In this episode, we talk to Becca Powers about prioritizing ourselves, making choices that serve us, and the overs and unders that lead to workplace burnout.
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Becca Powers is an award-winning Fortune 500 hi-tech sales executive, best-selling author, speaker, and Founder and CEO of Powers Peak Potential. In her 20+ year career in sales, she’s worked for large companies including Cisco, Dell, and Office Depot, achieving President’s Club 7 times while leading teams of 110+ and hitting $500 million in annual revenue. Becca intimately knows the struggles that have come as a cost to her high achievements. Through nearly losing it all, she was forced to discover a more supportive and sustainable path to success that she now teaches to others. She founded her consulting and coaching agency to help high achievers and high-performance sales teams obtain skyrocketing success without sacrifice. Through workshops, seminars and her signature coaching program, Becca works with individuals and organizations to create sustainable change by training them to thrive from the inside out without the cost of compromise.
Social Media Handle: @beccapowers1313 on LinkedIn, Instagram, and Facebook
Publications: Harness Your Inner CEO
4:49 I'm my biggest cheerleader. I've been in sales a long time. You know, “I know, I can do this.” And so that mantra, that attitude, is something that is one of my strengths. But it also became my greatest weakness because I powered through situations that were actually breaking me down. And I ignored lots of what I call signs and symptoms of burnout.
7:57 Burnout really starts in what I call the unders and overs...what I found is that 88% of the 1000s surveyed are feeling the Unders while they're working. And the top five unders would be undervalued, underappreciated, underpaid, underestimated, and under[recognized]. And when our unders are triggered, we go into overcompensation, which is why I call it the overs. And there's five primary overs as well. We overwork, we over stress, we overwhelm, we overextend as I mentioned in my personal story, and we overcommit, those are the five primary things.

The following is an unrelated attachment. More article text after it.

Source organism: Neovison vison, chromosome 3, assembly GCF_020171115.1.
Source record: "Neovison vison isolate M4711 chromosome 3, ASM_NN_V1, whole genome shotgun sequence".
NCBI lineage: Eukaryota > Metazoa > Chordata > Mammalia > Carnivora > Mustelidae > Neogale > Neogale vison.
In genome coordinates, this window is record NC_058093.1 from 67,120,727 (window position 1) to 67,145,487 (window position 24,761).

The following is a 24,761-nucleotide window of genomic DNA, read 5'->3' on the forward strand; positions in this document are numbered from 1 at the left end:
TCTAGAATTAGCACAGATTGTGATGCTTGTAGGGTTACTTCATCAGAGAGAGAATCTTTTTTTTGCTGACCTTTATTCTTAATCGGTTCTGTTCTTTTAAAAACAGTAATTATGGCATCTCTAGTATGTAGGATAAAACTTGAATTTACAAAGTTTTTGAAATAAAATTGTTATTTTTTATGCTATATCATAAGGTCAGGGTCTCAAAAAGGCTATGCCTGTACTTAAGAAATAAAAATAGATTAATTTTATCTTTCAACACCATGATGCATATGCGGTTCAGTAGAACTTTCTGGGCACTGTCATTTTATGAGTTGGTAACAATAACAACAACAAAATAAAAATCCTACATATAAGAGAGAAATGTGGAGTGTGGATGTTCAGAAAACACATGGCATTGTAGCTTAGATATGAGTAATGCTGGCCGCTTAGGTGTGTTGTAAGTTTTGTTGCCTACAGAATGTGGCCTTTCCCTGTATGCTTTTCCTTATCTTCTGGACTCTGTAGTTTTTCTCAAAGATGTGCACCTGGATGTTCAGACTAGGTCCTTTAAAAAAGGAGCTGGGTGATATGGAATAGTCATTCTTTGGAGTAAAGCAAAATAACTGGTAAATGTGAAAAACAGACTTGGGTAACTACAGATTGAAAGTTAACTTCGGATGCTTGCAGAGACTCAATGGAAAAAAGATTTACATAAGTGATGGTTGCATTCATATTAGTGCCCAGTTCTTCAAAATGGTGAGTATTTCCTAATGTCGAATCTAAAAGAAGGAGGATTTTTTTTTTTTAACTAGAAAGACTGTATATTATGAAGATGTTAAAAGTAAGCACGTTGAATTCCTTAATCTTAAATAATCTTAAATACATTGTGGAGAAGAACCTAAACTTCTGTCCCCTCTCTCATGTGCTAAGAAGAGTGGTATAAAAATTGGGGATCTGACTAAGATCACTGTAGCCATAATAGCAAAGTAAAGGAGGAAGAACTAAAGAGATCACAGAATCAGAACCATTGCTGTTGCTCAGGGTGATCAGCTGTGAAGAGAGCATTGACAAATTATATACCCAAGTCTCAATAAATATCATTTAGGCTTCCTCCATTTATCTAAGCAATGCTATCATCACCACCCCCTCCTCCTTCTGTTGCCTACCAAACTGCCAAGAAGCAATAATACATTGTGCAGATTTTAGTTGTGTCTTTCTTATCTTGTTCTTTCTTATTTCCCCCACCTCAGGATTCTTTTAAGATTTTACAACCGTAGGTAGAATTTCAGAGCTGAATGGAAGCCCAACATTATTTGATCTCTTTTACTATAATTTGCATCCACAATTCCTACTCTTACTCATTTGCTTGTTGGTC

9:40 When someone's feeling undervalued, what's really happening, the root cause of burnout is, they're feeling unsafe, you know, the core feelings, I'm not safe, I'm not worthy, I'm not valuable. You know, something's wrong with me, those feelings are triggered, which is why we try to hide them by overcompensating.
12:14 Our choices either serve us or they sabotage us.
14:41 If I was to give a tip or a tool, it would be prioritize. Give yourself permission to prioritize your wellbeing amongst all the other things you're prioritizing.
15:45 As I've interviewed people on burnout is the things that matter, most of them, their top priorities are often shifted down to levels 3-4-5-6. And so my answer to that is permission to prioritize your wellbeing and the things that are important, in addition to prioritizing the yeses and the work. So it's a movement towards both.